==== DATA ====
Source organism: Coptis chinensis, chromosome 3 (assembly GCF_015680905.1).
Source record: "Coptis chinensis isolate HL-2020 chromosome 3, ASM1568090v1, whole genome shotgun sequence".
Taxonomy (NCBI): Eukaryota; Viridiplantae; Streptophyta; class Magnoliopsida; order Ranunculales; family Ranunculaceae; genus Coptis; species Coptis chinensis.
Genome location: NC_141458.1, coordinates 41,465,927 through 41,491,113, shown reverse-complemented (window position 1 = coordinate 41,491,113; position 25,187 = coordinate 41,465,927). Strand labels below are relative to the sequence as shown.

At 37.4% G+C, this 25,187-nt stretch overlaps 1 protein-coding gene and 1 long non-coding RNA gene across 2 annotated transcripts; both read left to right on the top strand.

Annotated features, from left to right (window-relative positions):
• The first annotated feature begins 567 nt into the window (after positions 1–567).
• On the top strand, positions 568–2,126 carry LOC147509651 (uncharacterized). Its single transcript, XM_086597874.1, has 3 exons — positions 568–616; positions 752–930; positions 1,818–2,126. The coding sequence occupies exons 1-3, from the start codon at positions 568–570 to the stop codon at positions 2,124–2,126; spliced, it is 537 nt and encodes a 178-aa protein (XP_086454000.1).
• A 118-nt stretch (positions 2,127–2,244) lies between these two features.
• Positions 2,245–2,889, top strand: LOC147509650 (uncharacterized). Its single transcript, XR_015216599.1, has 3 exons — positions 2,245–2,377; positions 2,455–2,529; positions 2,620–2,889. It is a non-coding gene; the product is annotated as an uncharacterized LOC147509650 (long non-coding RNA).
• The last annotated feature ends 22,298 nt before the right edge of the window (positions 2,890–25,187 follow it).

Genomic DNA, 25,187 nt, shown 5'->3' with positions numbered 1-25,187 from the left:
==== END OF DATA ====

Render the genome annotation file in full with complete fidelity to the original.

Source organism: Coptis chinensis, chromosome 3 (assembly GCF_015680905.1).
Source record: "Coptis chinensis isolate HL-2020 chromosome 3, ASM1568090v1, whole genome shotgun sequence".
Taxonomy (NCBI): Eukaryota; Viridiplantae; Streptophyta; class Magnoliopsida; order Ranunculales; family Ranunculaceae; genus Coptis; species Coptis chinensis.
Genome location: NC_141458.1, coordinates 41,465,927 through 41,491,113, shown reverse-complemented (window position 1 = coordinate 41,491,113; position 25,187 = coordinate 41,465,927). Strand labels below are relative to the sequence as shown.

At 37.4% G+C, this 25,187-nt stretch overlaps 1 protein-coding gene and 1 long non-coding RNA gene across 2 annotated transcripts; both read left to right on the top strand.

Annotated features, from left to right (window-relative positions):
• The first annotated feature begins 567 nt into the window (after positions 1–567).
• On the top strand, positions 568–2,126 carry LOC147509651 (uncharacterized). Its single transcript, XM_086597874.1, has 3 exons — positions 568–616; positions 752–930; positions 1,818–2,126. The coding sequence occupies exons 1-3, from the start codon at positions 568–570 to the stop codon at positions 2,124–2,126; spliced, it is 537 nt and encodes a 178-aa protein (XP_086454000.1).
• A 118-nt stretch (positions 2,127–2,244) lies between these two features.
• Positions 2,245–2,889, top strand: LOC147509650 (uncharacterized). Its single transcript, XR_015216599.1, has 3 exons — positions 2,245–2,377; positions 2,455–2,529; positions 2,620–2,889. It is a non-coding gene; the product is annotated as an uncharacterized LOC147509650 (long non-coding RNA).
• The last annotated feature ends 22,298 nt before the right edge of the window (positions 2,890–25,187 follow it).

Genomic DNA, 25,187 nt, shown 5'->3' with positions numbered 1-25,187 from the left: